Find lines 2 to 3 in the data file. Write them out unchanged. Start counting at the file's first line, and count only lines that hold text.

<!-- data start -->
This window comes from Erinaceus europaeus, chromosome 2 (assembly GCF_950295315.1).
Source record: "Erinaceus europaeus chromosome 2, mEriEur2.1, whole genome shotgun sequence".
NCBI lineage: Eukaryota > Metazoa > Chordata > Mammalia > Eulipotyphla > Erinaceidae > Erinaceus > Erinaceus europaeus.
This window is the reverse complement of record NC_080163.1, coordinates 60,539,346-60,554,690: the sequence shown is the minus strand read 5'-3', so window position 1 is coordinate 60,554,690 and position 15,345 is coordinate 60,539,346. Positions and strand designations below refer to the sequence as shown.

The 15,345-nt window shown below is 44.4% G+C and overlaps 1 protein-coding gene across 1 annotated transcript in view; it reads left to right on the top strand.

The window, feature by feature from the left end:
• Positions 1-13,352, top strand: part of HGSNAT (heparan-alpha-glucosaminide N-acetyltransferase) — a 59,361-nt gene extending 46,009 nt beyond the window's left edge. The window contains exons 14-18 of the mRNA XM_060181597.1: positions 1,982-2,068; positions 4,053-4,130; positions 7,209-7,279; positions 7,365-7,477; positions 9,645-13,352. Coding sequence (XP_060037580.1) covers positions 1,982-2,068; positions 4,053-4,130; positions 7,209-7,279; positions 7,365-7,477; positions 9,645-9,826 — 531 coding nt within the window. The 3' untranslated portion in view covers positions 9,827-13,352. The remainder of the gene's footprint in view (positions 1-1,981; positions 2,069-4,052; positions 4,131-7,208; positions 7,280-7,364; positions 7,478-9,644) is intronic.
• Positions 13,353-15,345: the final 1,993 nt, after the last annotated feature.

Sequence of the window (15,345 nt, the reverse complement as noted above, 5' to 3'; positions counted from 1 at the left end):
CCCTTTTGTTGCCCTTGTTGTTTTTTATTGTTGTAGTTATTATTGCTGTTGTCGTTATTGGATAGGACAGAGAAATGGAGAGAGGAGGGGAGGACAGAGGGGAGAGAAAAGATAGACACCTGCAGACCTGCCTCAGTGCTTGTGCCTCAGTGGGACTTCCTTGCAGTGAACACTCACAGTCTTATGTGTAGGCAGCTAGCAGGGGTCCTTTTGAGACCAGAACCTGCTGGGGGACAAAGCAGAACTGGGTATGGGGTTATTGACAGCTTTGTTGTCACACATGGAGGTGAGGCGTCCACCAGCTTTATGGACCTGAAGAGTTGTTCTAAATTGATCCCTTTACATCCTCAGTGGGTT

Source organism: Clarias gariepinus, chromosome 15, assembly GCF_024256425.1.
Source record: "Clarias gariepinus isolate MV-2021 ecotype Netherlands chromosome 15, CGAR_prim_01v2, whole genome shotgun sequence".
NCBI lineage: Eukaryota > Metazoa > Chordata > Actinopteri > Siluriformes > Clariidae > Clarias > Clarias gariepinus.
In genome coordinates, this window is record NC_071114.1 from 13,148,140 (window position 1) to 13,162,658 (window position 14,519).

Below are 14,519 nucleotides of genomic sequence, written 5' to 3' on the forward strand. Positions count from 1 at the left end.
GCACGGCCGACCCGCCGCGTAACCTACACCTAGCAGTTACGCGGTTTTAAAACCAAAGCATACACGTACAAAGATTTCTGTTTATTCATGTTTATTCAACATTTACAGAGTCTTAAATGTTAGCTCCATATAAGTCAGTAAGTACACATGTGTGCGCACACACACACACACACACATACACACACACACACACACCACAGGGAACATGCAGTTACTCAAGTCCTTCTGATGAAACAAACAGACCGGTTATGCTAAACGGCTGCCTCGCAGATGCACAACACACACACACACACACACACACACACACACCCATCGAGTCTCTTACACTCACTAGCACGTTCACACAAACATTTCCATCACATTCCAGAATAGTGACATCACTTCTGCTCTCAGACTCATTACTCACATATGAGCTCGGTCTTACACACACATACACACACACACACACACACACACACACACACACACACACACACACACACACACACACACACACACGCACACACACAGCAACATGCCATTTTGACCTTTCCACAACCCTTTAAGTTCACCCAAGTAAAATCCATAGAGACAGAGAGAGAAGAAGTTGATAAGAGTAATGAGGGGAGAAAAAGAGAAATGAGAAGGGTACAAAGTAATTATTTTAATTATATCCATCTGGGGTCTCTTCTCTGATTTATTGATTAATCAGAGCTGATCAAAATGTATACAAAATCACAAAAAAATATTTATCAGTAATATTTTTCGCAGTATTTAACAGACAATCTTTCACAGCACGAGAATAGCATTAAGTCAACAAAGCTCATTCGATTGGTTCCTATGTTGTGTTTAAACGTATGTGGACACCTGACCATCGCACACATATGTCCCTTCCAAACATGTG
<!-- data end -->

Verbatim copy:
Source record: "Erinaceus europaeus chromosome 2, mEriEur2.1, whole genome shotgun sequence".
NCBI lineage: Eukaryota > Metazoa > Chordata > Mammalia > Eulipotyphla > Erinaceidae > Erinaceus > Erinaceus europaeus.